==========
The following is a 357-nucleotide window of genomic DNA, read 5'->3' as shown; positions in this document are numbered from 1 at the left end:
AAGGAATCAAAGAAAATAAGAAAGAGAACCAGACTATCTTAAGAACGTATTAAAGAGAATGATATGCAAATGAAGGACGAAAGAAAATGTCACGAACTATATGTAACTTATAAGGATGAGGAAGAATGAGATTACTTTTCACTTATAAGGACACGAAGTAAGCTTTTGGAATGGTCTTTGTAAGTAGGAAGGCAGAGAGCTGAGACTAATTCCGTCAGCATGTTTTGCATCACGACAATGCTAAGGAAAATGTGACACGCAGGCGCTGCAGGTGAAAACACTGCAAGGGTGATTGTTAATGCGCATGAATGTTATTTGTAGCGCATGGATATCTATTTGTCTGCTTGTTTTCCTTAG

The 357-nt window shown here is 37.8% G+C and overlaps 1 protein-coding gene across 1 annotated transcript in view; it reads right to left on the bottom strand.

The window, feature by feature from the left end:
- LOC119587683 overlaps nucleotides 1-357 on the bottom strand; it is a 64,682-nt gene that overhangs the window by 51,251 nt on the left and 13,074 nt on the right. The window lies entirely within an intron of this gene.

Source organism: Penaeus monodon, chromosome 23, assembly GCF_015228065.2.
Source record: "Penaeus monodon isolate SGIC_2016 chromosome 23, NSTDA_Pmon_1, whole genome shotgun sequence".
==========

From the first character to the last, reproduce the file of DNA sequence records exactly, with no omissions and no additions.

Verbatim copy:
The following is a 357-nucleotide window of genomic DNA, read 5'->3' as shown; positions in this document are numbered from 1 at the left end:
AAGGAATCAAAGAAAATAAGAAAGAGAACCAGACTATCTTAAGAACGTATTAAAGAGAATGATATGCAAATGAAGGACGAAAGAAAATGTCACGAACTATATGTAACTTATAAGGATGAGGAAGAATGAGATTACTTTTCACTTATAAGGACACGAAGTAAGCTTTTGGAATGGTCTTTGTAAGTAGGAAGGCAGAGAGCTGAGACTAATTCCGTCAGCATGTTTTGCATCACGACAATGCTAAGGAAAATGTGACACGCAGGCGCTGCAGGTGAAAACACTGCAAGGGTGATTGTTAATGCGCATGAATGTTATTTGTAGCGCATGGATATCTATTTGTCTGCTTGTTTTCCTTAG

The 357-nt window shown here is 37.8% G+C and overlaps 1 protein-coding gene across 1 annotated transcript in view; it reads right to left on the bottom strand.

The window, feature by feature from the left end:
- LOC119587683 overlaps nucleotides 1-357 on the bottom strand; it is a 64,682-nt gene that overhangs the window by 51,251 nt on the left and 13,074 nt on the right. The window lies entirely within an intron of this gene.

Source organism: Penaeus monodon, chromosome 23, assembly GCF_015228065.2.
Source record: "Penaeus monodon isolate SGIC_2016 chromosome 23, NSTDA_Pmon_1, whole genome shotgun sequence".